There are tentative indications that the EU pig herd is starting to decline, according to Agriculture and Horticulture Development Board (AHDB) Market Analyst Stephen Howarth.

“The latest central statistics office figures confirm that breeding sow numbers have fallen by 4.0% in Poland over the past year,” he said.

“Poland is always out of the traps first when it comes to publishing census data. But if this trend was to be repeated in countries such as Germany and France and Spain over the coming weeks then it would point to a significant downturn in EU pigmeat output.

“This would start to become apparent in the marketplace by the end of this year.

“Adding further weight to the production downturn scenario are the latest sow culling figures from Germany, which are starting to increase.”

Howarth confirmed that pig producer incomes are under pressure throughout most of mainland Europe at the present time.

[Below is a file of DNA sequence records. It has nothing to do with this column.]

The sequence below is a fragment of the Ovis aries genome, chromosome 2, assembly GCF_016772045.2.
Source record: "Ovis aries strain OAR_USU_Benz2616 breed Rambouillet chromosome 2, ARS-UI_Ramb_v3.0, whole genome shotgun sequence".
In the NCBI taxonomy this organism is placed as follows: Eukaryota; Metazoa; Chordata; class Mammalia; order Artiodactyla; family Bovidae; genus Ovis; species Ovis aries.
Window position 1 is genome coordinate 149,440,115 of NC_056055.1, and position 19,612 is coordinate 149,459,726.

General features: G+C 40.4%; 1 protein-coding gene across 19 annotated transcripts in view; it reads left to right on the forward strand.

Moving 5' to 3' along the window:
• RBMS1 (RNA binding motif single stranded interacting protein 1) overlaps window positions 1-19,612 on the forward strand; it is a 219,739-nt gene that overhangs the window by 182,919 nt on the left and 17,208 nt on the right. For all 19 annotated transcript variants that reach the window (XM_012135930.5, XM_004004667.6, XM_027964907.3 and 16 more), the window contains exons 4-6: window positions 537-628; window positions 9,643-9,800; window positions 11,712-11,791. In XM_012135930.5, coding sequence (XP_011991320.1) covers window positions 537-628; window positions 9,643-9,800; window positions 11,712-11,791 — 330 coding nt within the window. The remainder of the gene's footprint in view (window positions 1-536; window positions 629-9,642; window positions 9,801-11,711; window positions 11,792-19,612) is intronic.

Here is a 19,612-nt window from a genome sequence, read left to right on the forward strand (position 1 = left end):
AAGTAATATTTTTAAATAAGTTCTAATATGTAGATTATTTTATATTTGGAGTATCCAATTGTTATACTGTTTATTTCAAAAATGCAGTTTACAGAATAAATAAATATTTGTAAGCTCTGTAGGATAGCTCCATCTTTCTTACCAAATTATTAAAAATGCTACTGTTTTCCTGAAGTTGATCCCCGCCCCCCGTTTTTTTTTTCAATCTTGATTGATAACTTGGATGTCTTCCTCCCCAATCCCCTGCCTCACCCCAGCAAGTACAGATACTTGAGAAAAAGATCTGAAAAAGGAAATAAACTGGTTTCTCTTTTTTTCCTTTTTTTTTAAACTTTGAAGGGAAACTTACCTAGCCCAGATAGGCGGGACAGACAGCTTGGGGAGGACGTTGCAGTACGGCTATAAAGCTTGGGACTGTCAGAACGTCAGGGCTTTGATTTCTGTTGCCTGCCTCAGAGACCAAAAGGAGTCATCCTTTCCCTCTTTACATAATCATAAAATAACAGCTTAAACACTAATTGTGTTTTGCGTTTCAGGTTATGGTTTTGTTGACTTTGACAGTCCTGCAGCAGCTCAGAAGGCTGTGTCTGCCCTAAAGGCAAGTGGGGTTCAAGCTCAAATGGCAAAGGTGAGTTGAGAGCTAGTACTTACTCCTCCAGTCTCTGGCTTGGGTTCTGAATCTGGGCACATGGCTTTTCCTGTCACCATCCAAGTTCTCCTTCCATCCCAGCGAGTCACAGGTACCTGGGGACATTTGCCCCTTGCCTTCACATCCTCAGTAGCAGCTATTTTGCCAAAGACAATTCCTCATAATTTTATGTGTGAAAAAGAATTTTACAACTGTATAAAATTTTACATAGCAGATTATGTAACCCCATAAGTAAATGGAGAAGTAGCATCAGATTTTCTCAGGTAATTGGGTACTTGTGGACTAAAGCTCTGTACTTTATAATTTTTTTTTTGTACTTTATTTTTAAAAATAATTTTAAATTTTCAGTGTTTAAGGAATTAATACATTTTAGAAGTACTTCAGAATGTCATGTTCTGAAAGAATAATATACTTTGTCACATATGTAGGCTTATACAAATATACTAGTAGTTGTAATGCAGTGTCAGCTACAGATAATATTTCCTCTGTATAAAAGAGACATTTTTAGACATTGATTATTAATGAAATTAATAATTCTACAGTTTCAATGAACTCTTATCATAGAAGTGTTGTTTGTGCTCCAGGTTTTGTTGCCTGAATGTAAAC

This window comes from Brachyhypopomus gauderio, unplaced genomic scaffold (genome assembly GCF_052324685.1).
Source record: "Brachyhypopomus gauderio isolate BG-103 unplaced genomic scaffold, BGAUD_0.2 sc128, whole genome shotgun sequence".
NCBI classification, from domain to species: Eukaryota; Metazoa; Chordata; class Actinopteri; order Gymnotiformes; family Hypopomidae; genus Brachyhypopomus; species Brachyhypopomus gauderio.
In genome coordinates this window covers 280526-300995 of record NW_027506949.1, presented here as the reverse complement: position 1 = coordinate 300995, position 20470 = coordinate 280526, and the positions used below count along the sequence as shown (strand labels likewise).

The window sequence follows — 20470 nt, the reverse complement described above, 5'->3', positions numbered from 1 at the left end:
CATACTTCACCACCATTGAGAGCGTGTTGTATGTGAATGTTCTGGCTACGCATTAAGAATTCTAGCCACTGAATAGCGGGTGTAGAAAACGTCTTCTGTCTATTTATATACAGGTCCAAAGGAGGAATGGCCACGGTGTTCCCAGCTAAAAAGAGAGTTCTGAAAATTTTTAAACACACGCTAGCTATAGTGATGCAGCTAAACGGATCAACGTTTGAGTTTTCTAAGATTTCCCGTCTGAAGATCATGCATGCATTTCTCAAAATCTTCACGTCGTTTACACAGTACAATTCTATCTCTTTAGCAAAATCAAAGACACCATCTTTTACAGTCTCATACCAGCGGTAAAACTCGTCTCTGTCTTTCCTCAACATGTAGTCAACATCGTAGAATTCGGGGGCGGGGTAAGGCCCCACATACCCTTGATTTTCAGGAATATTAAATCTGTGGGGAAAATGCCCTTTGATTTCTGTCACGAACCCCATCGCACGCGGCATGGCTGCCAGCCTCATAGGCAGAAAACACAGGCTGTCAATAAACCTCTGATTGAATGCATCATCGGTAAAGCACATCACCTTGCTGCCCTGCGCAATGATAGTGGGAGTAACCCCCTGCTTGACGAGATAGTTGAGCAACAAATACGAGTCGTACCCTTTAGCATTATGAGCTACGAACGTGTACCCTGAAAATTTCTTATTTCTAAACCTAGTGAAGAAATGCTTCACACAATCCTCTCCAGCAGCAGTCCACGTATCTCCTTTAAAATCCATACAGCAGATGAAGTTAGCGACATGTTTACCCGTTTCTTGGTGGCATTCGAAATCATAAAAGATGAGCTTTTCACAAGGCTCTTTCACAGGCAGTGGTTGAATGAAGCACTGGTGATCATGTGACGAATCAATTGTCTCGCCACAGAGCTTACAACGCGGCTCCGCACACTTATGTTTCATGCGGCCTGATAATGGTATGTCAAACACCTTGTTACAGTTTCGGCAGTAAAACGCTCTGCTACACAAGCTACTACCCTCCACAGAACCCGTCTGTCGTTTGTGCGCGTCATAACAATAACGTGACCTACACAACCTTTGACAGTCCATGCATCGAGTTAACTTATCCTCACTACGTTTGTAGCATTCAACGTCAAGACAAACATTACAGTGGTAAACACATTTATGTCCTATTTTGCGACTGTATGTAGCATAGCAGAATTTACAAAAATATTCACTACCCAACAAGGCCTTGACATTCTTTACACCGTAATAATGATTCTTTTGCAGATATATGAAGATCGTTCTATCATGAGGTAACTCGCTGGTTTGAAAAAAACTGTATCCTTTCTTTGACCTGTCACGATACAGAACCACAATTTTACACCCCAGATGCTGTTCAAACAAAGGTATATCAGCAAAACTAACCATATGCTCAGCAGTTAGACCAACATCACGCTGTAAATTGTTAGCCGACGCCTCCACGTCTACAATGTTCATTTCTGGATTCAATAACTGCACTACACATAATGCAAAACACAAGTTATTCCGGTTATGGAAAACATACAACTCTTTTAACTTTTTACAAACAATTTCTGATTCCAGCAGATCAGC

“A contraction in pig output should lead to a strengthening of farmgate prices,” he said.

“But it’s unlikely that farmers would see any developments of this nature taking place before the fourth quarter of 2015.”

Commenting on the prospect of Russia relaxing its ban on EU food imports later this year, Howarth said that developments in this regard would make little or no impact on Europe’s pig sector.

“African Swine Fever is still impacting on the pig industries of Poland and the Baltic states. While this remains the case, Russia will use the issue as a convenient reason for saying no to EU pork.

“Moscow has expressed the desire of doing business with individual EU member states. But Brussels has made it quite clear this cannot happen.”

Howarth also believes that Russia is not the attractive outlet for EU pork products, as would have been the case 12 months ago.

“The rouble has been devalued significantly over the past year,” he said.

“There is also the prospect that US and Canadian pork exporters will get back into the Russian market before their EU counterparts.”